Photo credit: Mitsubishi

My favorite cars that I’ve driven share one thing in common: some kind soul ripped out most of the unnecessary bits in the interior, and either sold them to road-going cars’ owners, or put them in the dumpster. If you buy a car to have fun with, all those frou-frou interior niceties are just extra weight.

I wanted to give Top Gear’s Chris Harris a hug when he reviewed the Alfa Romeo Giulia this season. Harris noted—as an aside, not as the focus of his review—that the Alfa Romeo Giulia had some flimsy bits in comparison to the heavier BMW M3. (Our review concurs, if you’re curious.)


The M3 is widely considered the standard for fast four-doors with its solid, quality feeling interior, yet Harris was firmly on Team Alfa. He preferred the Giulia because it was simply more fun to drive. Thank goodness someone else admits that fun is what actually matters.

If you want everything to shut with a solid thud, feel inviting to the touch and be built to withstand both curious toddlers and the apocalypse, cool. That is as valid of an opinion as mine. Knock yourself out overanalyzing the materials in the interior of your car. There is a time and place to be snuggled by the cozy cocoon of one’s own car, and even I admit to wanting just that in a tow vehicle.

The time for ultimate luxury isn’t on a track or even on a good road, though. Interior snobs ultimately end up with a heavier car weighed down with fancy leather-wrapped aircon vents and 27-way butt massagers.


Weight is the enemy of fun. Heavier cars are less nimble, and harder on consumables like fuel, brakes and tires. Interior quietness, solid “feel” and soft-touch materials don’t make the car faster, easier to control or more hoonable—they’re all just dead weight.

I’m sure there are some extra bits you could leave off in this 718 Cayman. Photo credit: Porsche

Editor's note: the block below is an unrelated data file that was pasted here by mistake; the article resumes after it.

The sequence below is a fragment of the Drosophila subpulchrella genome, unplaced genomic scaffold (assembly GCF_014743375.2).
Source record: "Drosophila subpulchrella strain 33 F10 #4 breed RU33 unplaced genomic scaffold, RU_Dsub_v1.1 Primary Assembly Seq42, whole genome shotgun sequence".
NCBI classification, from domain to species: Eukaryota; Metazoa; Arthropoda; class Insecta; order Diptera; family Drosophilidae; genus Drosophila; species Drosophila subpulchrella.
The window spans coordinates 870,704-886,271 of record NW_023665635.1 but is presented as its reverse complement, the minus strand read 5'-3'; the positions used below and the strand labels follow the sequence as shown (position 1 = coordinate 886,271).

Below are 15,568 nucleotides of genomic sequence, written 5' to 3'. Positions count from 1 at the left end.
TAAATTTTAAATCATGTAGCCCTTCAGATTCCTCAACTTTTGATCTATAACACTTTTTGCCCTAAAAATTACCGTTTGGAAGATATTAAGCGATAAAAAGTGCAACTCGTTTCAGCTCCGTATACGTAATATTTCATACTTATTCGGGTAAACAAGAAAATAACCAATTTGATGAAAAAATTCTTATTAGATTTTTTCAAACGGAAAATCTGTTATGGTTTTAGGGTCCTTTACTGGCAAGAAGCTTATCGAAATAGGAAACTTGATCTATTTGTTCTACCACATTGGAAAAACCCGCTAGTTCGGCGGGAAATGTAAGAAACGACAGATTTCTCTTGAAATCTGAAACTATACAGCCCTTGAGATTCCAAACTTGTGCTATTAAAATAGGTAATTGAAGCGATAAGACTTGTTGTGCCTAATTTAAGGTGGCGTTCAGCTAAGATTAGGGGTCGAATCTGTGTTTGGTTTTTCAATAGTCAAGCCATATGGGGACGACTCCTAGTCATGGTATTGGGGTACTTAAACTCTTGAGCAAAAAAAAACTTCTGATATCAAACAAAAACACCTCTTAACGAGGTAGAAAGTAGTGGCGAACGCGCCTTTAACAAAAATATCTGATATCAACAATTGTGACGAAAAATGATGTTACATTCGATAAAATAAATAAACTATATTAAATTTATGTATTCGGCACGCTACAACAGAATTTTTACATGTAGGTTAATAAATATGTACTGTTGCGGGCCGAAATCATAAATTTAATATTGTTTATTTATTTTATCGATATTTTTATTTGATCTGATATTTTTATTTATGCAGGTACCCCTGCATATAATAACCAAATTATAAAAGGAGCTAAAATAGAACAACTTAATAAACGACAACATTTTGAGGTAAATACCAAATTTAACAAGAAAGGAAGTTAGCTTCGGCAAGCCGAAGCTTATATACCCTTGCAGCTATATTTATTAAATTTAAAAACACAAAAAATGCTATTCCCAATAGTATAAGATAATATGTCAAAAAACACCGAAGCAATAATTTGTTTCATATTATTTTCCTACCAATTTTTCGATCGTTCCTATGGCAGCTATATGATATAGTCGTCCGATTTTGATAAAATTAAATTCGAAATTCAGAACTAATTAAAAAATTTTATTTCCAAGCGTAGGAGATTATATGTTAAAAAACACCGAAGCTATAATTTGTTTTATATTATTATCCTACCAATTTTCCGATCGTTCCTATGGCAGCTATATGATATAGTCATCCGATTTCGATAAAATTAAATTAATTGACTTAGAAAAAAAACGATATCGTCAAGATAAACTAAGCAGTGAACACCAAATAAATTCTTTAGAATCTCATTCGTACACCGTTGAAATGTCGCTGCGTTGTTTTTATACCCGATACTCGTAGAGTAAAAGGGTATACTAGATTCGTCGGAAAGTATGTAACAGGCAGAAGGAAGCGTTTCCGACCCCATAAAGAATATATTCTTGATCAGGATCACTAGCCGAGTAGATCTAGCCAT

That’s my beef. We’ve blurred the lines between luxury and performance to the point where performance cars get judged by the same standards as luxury ones. When was the last time you read a Lotus review that didn’t kvetch about something not feeling “solid” enough inside the car, for example?

Granted, I still value an interior that’s usable. I’ve daily driven a Mitsubishi Lancer since it was new in 2010, and it’s perfectly adequate inside, hard plastic dash and all. It’s a car loathed by interior snobs, but it’s perfect. The Lancer’s button and knob based controls are easy to use without taking my eyes off the road, and the basic interior components get the job done without adding unnecessary weight to the car.

Old Hondas were good at this too. Photo credit Honda

Everyone looks at me confused like I’ve just admitted that I have five testicles when I point out how much I appreciate the Lancer’s basic interior, but I don’t care. In fact, I’d prefer a cheap plastic dash in a car purchased for fun or even for basic transportation if an automaker can save some weight in the process. Why load a cheap car with a small engine down with extra heft?


I know many of you like having a car that’s fun to drive but that also doesn’t feel like the inside is held together with sun-baked zip ties and spit. That’s fine!

But unless you bought a car specifically to play double duty as both a track car as well as your ultimate in-garbage-traffic relaxation space, what’s the point in having a “nice” interior? Sometimes a worse interior makes the whole experience of a car light years better.

Contributor, Jalopnik. 1984 "Porschelump" 944 race car, 1971 Volkswagen 411 race car, 2010 Mitsubishi Lancer GTS.

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